Editor’s note: An earlier version of this article appeared in the Connecticut Post in Bridgeport. The article was written in 2012.
The biggest secret of politics in the United States is that a majority of the population is to the left of both major parties. This can be amply demonstrated by comparing public opinion on a host of issues to the policies pushed by corporate and political elites. Whether it’s US aggression overseas, raising taxes on corporations and the Super Rich, expanding social services or any number of other issues, there is a vast disconnect between the people and those who purport to represent them.
This perhaps more than anything explains the widespread lack of public interest in voting. Rather than a result of apathy or ignorance, as many elite pundits arrogantly assert, public withdrawal from the electoral process is actually an informed choice. Since people often rightly view voting as a lose-lose proposition, voter turn-out in the United States is significantly lower than anywhere else in the industrialized world, plus millions who do vote do so with little enthusiasm.
On no issue is the disconnect between elites and the public more striking than health care. For decades, public opinion has favored a single payer system such as exists in every other industrialized country. Simultaneously, corporate elites and their representatives in the two major parties have been waging an unrelenting war on the people’s right to comprehensive health care. Their goals are to privatize Medicare, destroy Medicaid, and shift the cost of employment-based plans in both the public and private sectors to workers.
This disconnect is what lends the discussion about the Patient Protection and Affordable Care Act (PPACA) now before the Supreme Court such a comical tone. Amidst all the pathetic cries about Obamacare, nowhere is it mentioned that millions of those who oppose PPACA do so not because it’s a Marxist-Leninist attack on individual liberty, but because they recognize the law as a sell-out to the insurance and pharmaceutical industries. President Obama did not call on those who live and work on the frontlines of the health care crisis – nurses, social workers, public health advocates, the uninsured, the insured who have been denied necessary care – to write the bill. He delegated that task to insurance industry representatives, and they have been salivating ever since at the billions in additional profits they will reap when PPACA goes into effect.
The Democrats’ claim that there was no political will for a public option, let alone single payer, was Elite Speak for those of us in charge don’t care what the public wants. No one who’s paying the slightest bit of attention should have expected otherwise. Candidate Obama received $25 million from the insurance industry in 2008, after all, roughly four times as much as John McCain. And as most reasonably bright nine-year olds understand, Met Life, Pfizer and the rest of the ruling class are not in the business of financing Marxist-Leninist revolution.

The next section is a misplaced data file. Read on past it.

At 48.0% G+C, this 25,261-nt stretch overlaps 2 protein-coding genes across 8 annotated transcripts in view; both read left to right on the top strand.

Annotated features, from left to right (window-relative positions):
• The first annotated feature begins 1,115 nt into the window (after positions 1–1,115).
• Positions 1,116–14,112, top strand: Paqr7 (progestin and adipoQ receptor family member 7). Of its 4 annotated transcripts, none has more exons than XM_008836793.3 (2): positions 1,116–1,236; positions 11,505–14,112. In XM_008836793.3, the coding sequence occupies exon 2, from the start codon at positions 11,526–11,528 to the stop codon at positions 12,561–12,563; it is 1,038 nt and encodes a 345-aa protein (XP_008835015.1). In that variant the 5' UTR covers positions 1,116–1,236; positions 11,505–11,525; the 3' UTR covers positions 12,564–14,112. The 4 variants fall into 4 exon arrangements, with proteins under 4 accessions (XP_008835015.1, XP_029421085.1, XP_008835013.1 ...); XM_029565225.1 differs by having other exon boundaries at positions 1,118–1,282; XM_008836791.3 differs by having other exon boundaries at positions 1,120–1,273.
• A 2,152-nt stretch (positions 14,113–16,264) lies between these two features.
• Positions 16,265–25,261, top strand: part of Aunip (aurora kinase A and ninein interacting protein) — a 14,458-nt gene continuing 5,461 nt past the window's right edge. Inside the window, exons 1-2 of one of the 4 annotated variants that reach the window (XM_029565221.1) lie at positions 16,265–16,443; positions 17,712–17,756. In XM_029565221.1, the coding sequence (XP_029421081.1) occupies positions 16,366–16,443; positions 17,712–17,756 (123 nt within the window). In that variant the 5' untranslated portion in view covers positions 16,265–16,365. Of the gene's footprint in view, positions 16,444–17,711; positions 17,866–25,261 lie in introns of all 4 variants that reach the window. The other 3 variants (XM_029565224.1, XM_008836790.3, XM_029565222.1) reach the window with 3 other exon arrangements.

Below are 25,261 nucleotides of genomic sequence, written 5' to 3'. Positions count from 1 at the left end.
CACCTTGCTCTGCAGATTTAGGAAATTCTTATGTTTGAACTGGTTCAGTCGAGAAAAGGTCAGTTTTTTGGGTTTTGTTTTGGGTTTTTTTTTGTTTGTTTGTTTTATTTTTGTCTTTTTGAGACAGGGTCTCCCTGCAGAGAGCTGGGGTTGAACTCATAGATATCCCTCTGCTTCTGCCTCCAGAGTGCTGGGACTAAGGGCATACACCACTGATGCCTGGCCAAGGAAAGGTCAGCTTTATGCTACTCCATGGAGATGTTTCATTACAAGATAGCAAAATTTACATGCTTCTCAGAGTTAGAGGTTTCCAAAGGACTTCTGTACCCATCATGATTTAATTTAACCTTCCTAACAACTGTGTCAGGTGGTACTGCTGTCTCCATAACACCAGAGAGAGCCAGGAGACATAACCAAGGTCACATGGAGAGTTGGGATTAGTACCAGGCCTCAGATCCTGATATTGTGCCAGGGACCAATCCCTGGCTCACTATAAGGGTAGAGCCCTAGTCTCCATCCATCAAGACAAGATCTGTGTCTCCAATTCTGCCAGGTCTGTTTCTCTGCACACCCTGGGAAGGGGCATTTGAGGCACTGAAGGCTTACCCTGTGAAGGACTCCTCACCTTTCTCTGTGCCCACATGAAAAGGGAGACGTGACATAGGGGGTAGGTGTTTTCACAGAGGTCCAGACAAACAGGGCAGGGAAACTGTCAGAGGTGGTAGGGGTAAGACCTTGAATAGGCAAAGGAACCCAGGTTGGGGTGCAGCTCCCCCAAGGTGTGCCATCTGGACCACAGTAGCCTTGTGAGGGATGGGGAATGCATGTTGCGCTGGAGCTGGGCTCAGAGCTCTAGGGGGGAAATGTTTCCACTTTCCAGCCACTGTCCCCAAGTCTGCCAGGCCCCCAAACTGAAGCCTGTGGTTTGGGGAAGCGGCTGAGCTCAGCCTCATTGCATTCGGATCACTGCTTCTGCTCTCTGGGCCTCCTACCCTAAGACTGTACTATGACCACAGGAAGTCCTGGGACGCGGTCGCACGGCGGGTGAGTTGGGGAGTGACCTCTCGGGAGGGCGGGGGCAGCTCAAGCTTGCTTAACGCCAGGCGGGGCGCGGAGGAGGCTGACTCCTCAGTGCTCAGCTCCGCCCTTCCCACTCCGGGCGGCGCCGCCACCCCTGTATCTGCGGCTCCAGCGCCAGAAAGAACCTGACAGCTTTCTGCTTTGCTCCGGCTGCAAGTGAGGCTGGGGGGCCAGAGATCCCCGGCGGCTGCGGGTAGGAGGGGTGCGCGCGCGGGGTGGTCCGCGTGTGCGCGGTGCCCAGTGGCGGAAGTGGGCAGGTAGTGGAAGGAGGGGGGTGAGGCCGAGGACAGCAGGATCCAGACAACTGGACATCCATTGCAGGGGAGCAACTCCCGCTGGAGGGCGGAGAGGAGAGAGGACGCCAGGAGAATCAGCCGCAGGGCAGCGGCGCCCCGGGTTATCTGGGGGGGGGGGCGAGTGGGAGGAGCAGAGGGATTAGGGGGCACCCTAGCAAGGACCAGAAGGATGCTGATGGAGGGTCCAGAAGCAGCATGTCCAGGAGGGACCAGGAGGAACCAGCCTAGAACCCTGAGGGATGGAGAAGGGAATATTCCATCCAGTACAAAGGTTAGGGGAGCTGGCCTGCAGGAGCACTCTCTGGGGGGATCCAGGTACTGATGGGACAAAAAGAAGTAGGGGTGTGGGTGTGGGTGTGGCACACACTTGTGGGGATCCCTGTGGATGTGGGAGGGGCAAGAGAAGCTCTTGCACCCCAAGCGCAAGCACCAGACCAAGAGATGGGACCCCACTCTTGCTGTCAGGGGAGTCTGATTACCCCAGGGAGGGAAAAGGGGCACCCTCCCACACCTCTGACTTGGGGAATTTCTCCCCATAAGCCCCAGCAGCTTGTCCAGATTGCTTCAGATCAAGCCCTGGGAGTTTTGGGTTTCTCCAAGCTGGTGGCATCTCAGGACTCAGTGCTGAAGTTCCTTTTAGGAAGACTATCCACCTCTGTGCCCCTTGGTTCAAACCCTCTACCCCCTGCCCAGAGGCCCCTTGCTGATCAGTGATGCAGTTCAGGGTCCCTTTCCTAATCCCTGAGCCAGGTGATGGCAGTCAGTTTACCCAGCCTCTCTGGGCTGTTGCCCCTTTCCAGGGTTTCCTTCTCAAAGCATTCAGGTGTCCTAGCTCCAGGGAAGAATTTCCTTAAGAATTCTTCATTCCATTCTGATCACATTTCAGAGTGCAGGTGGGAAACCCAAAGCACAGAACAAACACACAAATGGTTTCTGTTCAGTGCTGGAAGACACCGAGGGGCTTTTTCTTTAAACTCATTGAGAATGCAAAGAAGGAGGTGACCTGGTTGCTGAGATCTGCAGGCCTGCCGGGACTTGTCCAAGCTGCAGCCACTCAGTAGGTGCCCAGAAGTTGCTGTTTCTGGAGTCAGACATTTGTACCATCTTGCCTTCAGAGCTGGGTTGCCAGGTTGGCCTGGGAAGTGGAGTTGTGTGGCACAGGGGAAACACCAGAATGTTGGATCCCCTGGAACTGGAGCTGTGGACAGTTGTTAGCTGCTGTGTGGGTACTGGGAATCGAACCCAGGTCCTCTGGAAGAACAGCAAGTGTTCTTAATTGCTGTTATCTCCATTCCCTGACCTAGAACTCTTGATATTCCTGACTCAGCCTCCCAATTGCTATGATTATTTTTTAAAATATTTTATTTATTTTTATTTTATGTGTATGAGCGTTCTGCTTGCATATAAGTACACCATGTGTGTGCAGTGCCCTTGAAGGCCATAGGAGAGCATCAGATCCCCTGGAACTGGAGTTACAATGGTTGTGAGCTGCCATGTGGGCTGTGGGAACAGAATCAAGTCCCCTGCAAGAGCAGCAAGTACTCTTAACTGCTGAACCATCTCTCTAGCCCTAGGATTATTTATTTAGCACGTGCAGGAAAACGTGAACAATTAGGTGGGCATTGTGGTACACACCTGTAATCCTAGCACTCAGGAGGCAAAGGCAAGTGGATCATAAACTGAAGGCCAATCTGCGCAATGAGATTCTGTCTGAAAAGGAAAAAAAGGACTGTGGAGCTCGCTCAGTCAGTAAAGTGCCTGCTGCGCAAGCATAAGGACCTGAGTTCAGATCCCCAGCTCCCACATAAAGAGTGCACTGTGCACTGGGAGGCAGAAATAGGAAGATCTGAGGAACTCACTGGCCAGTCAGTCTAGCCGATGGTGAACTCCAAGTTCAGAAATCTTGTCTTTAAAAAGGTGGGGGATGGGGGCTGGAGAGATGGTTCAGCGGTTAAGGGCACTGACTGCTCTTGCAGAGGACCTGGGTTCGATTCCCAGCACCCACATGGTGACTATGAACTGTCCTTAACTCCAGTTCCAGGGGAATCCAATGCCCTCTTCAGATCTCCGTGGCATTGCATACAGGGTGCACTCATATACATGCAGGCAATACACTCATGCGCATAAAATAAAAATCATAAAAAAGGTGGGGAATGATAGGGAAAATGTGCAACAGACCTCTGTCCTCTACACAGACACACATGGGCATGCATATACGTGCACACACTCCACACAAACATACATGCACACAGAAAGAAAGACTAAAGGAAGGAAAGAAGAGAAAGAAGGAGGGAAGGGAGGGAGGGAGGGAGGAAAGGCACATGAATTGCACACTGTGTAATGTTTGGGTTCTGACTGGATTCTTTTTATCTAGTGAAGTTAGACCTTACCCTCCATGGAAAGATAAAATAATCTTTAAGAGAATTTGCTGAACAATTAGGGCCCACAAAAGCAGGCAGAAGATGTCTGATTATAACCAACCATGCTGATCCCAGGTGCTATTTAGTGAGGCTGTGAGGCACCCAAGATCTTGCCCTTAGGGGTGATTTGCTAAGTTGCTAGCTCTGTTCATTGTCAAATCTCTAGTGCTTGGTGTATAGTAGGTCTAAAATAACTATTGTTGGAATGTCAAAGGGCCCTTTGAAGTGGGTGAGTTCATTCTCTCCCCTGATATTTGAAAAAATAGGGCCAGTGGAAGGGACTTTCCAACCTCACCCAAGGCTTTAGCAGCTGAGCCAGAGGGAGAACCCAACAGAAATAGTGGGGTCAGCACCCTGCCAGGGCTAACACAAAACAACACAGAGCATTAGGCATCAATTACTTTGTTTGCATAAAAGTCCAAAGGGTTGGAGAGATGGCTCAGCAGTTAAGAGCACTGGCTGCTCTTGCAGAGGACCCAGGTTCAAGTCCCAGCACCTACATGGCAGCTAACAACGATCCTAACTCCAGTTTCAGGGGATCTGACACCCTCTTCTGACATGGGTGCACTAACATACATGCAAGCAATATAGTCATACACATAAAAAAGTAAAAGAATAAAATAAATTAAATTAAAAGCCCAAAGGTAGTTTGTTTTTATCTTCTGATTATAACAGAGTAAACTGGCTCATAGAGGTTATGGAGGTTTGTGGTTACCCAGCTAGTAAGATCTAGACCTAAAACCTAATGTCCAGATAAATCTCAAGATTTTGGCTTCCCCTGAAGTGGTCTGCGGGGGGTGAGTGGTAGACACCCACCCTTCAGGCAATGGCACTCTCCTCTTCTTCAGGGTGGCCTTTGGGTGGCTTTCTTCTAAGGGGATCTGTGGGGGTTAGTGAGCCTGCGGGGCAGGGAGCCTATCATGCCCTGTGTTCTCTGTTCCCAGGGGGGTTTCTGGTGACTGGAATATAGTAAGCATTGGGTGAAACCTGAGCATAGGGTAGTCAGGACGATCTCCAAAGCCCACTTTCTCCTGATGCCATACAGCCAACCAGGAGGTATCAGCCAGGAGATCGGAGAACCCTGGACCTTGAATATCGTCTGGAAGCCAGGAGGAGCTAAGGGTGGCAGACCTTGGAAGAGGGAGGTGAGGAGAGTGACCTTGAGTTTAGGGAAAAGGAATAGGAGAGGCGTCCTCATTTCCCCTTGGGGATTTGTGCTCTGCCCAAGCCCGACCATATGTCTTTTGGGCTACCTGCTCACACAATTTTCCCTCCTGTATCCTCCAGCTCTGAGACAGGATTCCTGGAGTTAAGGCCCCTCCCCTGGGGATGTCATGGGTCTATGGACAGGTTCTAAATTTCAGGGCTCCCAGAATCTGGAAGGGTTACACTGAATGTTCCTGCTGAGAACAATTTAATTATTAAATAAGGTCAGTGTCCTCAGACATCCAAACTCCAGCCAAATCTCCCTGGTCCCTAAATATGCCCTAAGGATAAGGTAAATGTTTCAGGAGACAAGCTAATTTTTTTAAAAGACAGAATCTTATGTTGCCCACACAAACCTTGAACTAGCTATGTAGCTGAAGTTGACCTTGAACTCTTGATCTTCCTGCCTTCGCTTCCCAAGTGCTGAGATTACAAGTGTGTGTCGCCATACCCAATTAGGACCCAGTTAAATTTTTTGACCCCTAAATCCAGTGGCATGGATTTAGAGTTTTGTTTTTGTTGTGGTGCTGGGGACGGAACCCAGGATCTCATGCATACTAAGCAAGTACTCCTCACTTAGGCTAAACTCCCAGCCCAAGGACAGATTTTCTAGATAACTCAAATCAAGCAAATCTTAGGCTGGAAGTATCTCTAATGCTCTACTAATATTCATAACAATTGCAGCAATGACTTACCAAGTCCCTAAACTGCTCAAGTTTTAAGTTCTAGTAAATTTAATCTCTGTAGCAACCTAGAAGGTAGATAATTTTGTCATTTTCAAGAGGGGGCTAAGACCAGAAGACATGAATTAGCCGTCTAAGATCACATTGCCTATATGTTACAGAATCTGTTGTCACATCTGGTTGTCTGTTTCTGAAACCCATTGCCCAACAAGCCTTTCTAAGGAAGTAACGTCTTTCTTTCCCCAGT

Following the lead of the rest of the world is off the table in the boardrooms of the Super Rich even though the lack of a single payer system has been an important factor in the decline of US industry’s competitiveness (Swedish, Japanese and German automakers, for example, do not have to pay a dime for workers’ health insurance). Instead, the Super Rich have moved much production overseas while attacking the living standards of those domestic industrial workers who remain. The massive shift of the costs of employment health plans to workers has been a major piece of the unprecedented upward redistribution of wealth that’s occurred in this country over the last forty years.
Regardless of what supporters of PPACA may say, our health care system will remain wholly inadequate. Costs will remain out of reach, care will still be denied, needed services will remain at unacceptable levels or disappear altogether, women, people of color and children will be disproportionately impacted, and the overall result will be a further deterioration in living standards for the vast majority. Meanwhile, the Super Rich party all the way to the bank.
Momentum for single payer is far from dead, however. Like all efforts for social justice, the push for single payer received a tremendous infusion of energy from the Occupy Wall Street movement. Among other things, Occupy shone much-needed light on who it is that really owns this country. If that light continues to grow brighter, the openings for real health care reform – not to mention many other necessary social changes – increase.
Andy Piascik is a long-time activist and award-winning author who has written for Z Magazine, Counterpunch, The Indypendent and many other publications. He can be reached at firstname.lastname@example.org.